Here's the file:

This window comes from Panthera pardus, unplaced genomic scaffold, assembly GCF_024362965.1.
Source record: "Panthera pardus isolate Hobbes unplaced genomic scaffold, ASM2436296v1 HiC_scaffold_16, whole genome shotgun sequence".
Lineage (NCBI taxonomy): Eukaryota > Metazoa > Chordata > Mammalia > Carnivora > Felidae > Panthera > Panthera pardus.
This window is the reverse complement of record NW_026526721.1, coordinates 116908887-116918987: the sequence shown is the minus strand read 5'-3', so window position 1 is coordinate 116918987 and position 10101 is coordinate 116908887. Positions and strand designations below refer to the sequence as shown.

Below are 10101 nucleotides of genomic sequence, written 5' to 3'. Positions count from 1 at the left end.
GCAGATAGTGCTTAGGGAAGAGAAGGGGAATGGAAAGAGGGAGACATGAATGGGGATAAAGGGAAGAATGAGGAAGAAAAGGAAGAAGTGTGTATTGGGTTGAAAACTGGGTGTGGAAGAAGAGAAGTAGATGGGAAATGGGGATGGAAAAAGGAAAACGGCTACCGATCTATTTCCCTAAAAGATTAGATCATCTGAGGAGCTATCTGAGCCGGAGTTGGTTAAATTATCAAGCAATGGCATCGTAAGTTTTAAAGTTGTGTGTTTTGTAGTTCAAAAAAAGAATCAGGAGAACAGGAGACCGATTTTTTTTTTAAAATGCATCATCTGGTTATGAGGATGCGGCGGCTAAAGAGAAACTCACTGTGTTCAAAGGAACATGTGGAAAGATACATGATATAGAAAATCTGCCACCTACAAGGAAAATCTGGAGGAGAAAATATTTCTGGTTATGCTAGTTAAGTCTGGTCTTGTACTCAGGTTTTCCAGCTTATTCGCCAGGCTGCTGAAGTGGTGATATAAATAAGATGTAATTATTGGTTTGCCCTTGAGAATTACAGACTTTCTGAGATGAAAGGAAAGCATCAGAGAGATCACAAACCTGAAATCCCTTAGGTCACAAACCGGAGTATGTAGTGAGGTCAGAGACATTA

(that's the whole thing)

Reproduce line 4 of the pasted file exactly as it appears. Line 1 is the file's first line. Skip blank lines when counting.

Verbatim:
This window is the reverse complement of record NW_026526721.1, coordinates 116908887-116918987: the sequence shown is the minus strand read 5'-3', so window position 1 is coordinate 116918987 and position 10101 is coordinate 116908887. Positions and strand designations below refer to the sequence as shown.